Our guests are generally open and friendly, especially when they warm up and relax a bit, there are some colourful characters amongst them, some ‘interesting’ stories to listen to, and everyone has appeared appreciative and grateful so far. The nutritious hot food and “serve yourself” hot drinks table have been much appreciated.
We have found that our guests don’t like to hang around for long, though they stayed longer the second week compared to the first, so it may be a matter of building trust. The offer of staying to watch a DVD, has not been of interest to guests thus far. As one guest said, (I paraphrase!): if I watch I will relax and fall asleep and then I will have to be woken up and go out in the cold and it will be awful.
This pilot stage of Friendship in Action (FIA) will last until the beginning of April; decisions will then be made about the next stage of the project. How things will change and develop we do not know as yet. We will adapt to the needs of our guests, of course, and continue to listen and learn from them how we can best meet their needs.
As I draw to a close it is worth mentioning though how many of our needs have also been met in the process! I think it would be a hard call to say who gains most – the guests or the volunteers – here are just a few of the ways we have benefitted from FIA:
- We have developed a new respect for all the work that goes on in Aylesbury to help homeless people and for all the kind people “out there” already
- We are building a deeper sense of community within our Meeting as we work together serving the needs of others
- We have been able to invite non-Quaker volunteers in to work with us and their understanding of what Aylesbury Quakers are about is enriched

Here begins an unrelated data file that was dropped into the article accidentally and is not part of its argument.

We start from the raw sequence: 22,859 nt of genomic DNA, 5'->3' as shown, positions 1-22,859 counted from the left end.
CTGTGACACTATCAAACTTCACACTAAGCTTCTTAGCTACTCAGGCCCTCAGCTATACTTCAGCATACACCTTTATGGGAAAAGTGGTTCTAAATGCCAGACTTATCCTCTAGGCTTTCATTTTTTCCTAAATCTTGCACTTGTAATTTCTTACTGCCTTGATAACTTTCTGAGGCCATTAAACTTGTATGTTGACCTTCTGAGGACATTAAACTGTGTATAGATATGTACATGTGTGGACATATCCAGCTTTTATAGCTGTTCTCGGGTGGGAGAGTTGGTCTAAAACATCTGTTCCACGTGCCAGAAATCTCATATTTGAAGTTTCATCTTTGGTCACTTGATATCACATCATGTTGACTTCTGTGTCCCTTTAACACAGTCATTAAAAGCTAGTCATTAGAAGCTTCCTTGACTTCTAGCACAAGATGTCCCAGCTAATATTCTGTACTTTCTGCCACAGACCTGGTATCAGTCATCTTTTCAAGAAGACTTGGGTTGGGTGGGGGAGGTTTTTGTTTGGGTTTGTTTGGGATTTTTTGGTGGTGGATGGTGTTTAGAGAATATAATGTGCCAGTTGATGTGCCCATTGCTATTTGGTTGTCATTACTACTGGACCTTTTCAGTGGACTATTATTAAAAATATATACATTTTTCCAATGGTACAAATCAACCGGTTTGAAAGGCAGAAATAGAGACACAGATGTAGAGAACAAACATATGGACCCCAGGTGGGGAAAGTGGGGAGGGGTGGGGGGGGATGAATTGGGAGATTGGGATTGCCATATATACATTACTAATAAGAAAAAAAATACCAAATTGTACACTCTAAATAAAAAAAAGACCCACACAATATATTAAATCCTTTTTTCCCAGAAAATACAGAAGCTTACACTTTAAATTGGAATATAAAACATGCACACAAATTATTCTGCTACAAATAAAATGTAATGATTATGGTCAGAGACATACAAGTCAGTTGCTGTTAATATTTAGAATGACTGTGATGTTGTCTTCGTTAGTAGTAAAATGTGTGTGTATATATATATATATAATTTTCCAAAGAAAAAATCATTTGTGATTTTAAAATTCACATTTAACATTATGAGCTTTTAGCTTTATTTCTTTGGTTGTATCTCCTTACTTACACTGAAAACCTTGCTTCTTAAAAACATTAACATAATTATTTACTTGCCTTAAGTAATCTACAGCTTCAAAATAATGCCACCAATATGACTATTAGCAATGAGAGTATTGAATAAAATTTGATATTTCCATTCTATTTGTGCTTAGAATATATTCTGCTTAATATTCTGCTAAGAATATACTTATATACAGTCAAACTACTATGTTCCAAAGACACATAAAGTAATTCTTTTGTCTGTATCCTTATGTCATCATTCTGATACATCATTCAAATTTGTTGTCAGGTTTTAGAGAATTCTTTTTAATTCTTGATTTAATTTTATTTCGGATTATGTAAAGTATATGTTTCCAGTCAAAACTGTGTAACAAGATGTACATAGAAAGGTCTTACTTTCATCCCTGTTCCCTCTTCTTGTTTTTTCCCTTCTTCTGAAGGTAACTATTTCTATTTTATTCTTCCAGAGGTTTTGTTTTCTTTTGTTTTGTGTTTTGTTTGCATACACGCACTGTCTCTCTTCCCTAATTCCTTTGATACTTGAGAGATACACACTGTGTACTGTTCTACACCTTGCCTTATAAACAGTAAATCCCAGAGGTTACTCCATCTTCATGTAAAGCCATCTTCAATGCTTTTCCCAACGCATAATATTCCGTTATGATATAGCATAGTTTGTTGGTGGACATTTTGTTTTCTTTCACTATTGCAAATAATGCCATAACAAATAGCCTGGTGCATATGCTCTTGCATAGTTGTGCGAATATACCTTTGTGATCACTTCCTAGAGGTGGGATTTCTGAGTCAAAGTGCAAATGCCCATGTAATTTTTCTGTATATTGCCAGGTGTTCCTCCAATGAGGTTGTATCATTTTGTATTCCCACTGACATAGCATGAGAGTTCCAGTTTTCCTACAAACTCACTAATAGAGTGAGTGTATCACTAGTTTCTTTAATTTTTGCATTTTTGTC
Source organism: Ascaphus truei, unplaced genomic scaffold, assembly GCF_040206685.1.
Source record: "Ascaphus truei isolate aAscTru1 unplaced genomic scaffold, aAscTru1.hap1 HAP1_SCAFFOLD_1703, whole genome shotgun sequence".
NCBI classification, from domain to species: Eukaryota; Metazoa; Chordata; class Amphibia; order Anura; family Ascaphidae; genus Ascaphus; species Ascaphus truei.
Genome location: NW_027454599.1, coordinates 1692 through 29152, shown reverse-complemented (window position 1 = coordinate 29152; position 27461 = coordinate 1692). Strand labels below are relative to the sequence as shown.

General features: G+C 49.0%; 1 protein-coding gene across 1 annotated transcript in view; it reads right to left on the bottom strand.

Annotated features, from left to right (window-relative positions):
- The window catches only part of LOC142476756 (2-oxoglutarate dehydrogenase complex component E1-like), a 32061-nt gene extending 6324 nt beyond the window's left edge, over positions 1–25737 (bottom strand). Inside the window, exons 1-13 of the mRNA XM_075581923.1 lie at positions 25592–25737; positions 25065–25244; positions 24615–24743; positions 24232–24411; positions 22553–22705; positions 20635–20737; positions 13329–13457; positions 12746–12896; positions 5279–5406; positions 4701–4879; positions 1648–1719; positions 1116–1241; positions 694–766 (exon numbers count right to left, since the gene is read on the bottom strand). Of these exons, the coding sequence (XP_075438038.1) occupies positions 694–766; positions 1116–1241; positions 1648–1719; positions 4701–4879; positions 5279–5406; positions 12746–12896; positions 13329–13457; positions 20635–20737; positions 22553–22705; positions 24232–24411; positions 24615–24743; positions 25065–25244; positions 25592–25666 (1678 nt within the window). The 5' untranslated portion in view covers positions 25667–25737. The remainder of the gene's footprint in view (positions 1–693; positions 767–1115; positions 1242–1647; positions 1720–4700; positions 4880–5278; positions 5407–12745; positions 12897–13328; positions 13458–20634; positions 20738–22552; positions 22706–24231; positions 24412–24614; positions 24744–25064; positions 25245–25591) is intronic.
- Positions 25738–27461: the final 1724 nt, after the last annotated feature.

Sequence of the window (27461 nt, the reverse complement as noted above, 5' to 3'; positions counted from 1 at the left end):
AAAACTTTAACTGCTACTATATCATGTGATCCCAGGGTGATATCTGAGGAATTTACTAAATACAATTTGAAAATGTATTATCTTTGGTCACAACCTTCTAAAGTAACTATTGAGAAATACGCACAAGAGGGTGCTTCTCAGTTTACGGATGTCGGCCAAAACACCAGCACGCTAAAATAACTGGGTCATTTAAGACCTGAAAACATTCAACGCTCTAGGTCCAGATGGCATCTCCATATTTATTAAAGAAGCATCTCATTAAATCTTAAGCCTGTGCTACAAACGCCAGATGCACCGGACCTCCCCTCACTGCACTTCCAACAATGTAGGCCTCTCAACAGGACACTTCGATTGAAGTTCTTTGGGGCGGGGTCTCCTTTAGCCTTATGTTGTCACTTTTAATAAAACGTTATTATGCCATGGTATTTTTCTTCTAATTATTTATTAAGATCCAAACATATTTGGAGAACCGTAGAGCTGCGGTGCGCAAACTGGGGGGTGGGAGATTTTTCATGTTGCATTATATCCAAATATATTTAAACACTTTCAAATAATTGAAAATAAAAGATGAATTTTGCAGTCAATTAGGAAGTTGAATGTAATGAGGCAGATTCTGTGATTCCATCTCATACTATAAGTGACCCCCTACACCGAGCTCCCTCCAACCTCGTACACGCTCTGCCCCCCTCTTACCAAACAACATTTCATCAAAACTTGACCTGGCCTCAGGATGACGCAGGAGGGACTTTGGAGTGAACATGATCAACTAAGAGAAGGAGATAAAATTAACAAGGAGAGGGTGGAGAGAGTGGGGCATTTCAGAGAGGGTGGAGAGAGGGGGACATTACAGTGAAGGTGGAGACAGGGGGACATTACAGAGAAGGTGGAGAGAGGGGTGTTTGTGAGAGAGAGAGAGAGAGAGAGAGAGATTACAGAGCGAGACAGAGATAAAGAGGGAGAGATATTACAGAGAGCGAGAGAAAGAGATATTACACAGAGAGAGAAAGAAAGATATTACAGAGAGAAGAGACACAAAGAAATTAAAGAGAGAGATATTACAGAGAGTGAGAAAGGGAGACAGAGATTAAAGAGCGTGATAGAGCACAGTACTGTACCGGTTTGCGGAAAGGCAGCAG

- We enjoy the camaraderie of working alongside other faith communities in the town and building good working relationships with them
- We feel freer in our relationships with others as some of our inter-personal barriers based on fear of certain types of people have been broken down by overwhelmingly positive experiences (without being naïve!)
- We are humbled to realise that, though as volunteers we may be more privileged than guests in terms of our home situation, our guests have insights and qualities that we can learn from
I end, as a Christian Quaker, with a quote from St Paul that comes to my mind when I think of FIA and sums of much of what I believe the project is about: “God’s kingdom isn’t about eating and drinking. It is about pleasing God, about living in peace, and about true happiness. All this comes from the Holy Spirit.” (Romans 14:17 CEV). God’s kingdom may not be about eating and drinking, but I cannot live in peace and be truly happy unless I know I have done what I can to ensure my neighbours can eat and drink, and I am thankful that we in Aylesbury Meeting felt the Holy Spirit nudging – and actually did something about it!
Please do contact Aylesbury Meeting if you would like to know more about Friendship in Action.